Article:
Every criminal case has its first hearing in the magistrates’ court. This is regardless of whether it is a minor criminal offence such as a traffic offence, to the most serious of crimes including murder. However, at this first hearing, it will be determined whether or not the case will remain in the magistrates’ Court or will be moved to the Crown Court, if it is a more serious case and there needs to be greater sentencing options.
There are over 150 magistrates’ courts all over the country. A magistrates’ court has the following sentencing options:
The court also has the possibility of giving a combination of sentences- so they can, for example, make the defendant pay a fine as well as complete community service.
The limit to the time of imprisonment means that the magistrates’ court does not deal with serious offences that would result in higher sentences. Summary only offences always remain at the magistrates’ court and there is not the option for the defendant or the court to decide that the Crown Court should hear the case instead.
Examples of summary only offences include:
In a magistrates’ court there is not a jury and instead cases are either heard by:
They are supported by a legal advisor.
Trials heard in a Crown Court will have a judge as well as a jury consisting of 12 members of the public. They will listen to the evidence and decide whether or not the defendant is guilty of the offence. It is up to the judge to then pass sentence where a defendant is found or pleads guilty. Trials at the Crown Court are generally a lot lengthier than those at the magistrates’ court.
For cases that are more serious, there is the option for them to either remain at the magistrates’ court or to be transferred instead at the Crown Court. These are known as either-way offences. The types of offences that are either-way include:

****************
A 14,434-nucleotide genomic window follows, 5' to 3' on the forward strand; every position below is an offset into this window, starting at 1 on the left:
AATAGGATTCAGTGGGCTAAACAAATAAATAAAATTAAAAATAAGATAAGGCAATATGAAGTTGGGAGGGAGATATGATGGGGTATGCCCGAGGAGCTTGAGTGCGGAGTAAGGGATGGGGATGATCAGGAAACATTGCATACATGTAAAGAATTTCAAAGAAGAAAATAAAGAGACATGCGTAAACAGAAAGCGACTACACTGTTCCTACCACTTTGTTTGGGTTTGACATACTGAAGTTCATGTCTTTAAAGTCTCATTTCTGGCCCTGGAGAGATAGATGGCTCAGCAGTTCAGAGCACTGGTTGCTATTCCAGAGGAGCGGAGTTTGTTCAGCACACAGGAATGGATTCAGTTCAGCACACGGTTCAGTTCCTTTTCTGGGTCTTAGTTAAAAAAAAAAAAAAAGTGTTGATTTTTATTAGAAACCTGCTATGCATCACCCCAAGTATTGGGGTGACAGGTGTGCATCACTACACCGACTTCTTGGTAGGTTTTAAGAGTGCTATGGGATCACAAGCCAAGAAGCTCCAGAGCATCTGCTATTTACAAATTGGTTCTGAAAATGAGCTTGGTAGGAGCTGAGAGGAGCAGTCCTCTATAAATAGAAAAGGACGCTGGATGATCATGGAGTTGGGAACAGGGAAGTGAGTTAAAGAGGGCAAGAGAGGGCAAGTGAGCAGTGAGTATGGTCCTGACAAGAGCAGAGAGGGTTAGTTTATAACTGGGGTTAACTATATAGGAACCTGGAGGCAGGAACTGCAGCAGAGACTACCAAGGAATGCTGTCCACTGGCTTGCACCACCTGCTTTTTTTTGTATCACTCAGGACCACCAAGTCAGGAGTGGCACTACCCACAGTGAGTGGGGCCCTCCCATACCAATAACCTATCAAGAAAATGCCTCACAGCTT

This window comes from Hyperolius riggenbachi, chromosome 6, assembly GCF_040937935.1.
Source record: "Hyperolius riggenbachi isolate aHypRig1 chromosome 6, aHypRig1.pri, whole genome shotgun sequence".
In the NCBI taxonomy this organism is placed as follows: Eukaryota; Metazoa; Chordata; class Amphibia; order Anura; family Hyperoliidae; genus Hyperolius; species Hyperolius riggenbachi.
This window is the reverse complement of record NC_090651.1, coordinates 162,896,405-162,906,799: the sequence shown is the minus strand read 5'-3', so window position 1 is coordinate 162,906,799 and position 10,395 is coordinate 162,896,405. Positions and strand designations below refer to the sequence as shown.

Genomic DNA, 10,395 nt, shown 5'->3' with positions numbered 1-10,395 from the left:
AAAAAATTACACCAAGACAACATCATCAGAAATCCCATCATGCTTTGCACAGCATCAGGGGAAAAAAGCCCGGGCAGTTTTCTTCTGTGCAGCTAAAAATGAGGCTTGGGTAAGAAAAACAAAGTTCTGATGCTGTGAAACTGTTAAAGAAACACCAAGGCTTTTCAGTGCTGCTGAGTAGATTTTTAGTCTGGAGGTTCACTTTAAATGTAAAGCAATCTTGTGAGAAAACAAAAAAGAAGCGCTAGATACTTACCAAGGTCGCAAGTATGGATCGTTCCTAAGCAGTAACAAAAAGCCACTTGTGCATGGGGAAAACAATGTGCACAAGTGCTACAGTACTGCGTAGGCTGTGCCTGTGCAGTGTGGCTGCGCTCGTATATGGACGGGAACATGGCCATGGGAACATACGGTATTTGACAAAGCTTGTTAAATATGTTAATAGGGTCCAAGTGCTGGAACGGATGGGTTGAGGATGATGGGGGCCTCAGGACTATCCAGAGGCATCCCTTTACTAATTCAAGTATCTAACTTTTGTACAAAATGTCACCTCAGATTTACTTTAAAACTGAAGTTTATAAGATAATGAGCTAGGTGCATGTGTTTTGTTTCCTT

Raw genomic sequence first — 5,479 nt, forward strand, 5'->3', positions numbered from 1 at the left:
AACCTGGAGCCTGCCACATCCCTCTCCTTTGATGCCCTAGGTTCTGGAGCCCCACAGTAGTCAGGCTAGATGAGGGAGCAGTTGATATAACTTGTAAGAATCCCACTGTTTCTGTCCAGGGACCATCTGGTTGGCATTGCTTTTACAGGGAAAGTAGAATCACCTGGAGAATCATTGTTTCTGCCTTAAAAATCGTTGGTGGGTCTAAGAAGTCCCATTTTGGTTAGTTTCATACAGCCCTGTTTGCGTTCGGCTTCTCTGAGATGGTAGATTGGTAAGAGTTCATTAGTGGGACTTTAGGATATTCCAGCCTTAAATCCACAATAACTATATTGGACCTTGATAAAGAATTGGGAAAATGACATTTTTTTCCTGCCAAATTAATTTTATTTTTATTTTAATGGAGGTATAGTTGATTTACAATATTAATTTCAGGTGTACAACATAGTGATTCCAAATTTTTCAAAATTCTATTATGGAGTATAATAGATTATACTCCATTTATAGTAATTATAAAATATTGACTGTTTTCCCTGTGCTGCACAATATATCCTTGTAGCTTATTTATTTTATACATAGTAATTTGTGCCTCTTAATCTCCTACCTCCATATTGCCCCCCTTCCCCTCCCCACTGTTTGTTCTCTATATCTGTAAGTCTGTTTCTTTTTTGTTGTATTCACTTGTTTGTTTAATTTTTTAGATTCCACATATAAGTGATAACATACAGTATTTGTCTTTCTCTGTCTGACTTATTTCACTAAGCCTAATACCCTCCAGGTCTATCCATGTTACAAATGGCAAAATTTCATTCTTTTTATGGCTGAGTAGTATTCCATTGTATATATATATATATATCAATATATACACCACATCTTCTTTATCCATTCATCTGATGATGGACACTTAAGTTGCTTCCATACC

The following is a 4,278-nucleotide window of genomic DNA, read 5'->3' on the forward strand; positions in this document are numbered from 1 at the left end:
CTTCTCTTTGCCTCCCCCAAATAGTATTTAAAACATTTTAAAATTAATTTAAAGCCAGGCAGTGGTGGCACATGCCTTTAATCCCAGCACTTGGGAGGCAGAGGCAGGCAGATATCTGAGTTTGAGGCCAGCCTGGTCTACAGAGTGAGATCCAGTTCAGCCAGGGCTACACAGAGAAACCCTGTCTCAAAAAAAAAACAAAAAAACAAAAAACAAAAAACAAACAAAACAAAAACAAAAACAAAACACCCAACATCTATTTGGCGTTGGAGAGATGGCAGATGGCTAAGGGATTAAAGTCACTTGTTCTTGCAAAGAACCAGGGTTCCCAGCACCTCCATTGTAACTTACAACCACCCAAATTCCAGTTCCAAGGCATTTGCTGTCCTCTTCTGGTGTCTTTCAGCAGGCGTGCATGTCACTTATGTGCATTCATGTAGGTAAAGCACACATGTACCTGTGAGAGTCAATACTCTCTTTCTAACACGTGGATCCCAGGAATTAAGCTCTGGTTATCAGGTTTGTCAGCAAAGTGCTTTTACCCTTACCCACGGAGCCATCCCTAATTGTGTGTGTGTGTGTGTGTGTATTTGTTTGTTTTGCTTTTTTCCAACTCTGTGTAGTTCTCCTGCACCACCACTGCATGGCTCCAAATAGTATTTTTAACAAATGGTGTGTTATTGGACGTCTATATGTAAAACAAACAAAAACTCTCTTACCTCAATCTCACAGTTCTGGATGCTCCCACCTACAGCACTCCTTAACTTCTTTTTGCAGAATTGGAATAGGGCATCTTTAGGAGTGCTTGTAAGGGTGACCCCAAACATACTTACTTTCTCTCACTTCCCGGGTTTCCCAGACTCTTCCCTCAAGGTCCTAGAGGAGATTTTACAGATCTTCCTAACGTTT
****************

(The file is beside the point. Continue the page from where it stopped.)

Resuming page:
As stated above, these cases will still start in the magistrates’ court, where the defendant will be asked to indicate their plea. The court will hear the facts of the case and depending on the plea will decide whether the case needs to be allocated to the Crown Court for trial or sentencing. The magistrates’ court has to consider the complexity of the case as well as following the Sentencing Council’s allocation guidelines. The starting point for either-way offences is that it should be tried summarily unless certain situations apply
If the magistrates’ court decides on the fact that they do not have sufficient sentencing power, then they will decline jurisdiction and the case will be transferred to the Crown Court. Where the magistrates’ court decides that they do have sufficient sentencing powers then they will state that the case can remain in the magistrates’ court. However, as this point the defendant is given the option of electing the Crown Court.
The decision as to whether or not the case should remain in the magistrates’ court or if a defendant should elect for it to go to the Crown Court is a complicated one that requires specialist knowledge of the consequences of such a decision.
The most serious criminal cases can only be dealt with by the Crown Court. These are known as indictable offences, and example include:
For these cases, the defendant will appear before the magistrates’ court for their first hearing but the case will be immediately sent to the Crown Court.
For defendants that are aged between 10 and 17, the case will start in a youth court rather than a magistrates’ court. Again there will be either three magistrates or a district judge. Sentencing in this court can be very different since it is designed specifically for young offenders. For very serious cases, the youth court is able to pass the case to the Crown Court to be dealt with.
Where a child is charged jointly with an adult then the court has to decide whether they will both be dealt with together or if the child should remain in the youth court, which is generally regarded as the proper venue in relation to any young defendant.
The information on this website is intended as a guide and does not constitute legal advice. Vardags do not accept liability for any errors in the information on this website, nor any losses stemming from reliance upon the statements made herein. All articles and pages aim to reflect the legal position at time they were published, and may have been rendered obsolete by subsequent developments in the law. Should you require specialist advice, tailored to your situation, please see how Vardags can help you.